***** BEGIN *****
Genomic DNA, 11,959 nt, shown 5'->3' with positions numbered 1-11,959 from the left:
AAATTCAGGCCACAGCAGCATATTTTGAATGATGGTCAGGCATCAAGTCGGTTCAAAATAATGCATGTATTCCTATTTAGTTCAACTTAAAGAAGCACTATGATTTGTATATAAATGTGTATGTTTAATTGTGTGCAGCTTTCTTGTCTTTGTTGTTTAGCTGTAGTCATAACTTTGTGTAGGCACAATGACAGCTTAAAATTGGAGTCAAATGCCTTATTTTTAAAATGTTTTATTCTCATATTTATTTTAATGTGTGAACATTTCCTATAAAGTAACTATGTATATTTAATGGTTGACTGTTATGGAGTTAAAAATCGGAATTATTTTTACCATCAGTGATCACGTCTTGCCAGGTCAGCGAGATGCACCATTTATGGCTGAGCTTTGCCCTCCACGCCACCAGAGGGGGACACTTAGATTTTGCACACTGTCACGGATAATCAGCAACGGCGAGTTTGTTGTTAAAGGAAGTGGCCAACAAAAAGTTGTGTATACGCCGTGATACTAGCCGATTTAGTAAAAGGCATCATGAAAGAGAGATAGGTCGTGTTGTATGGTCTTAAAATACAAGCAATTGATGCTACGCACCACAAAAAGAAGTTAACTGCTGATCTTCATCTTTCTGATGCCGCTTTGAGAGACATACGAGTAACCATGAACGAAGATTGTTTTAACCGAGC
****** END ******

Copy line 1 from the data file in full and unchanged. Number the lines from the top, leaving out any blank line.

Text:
Genomic DNA, 11,959 nt, shown 5'->3' with positions numbered 1-11,959 from the left: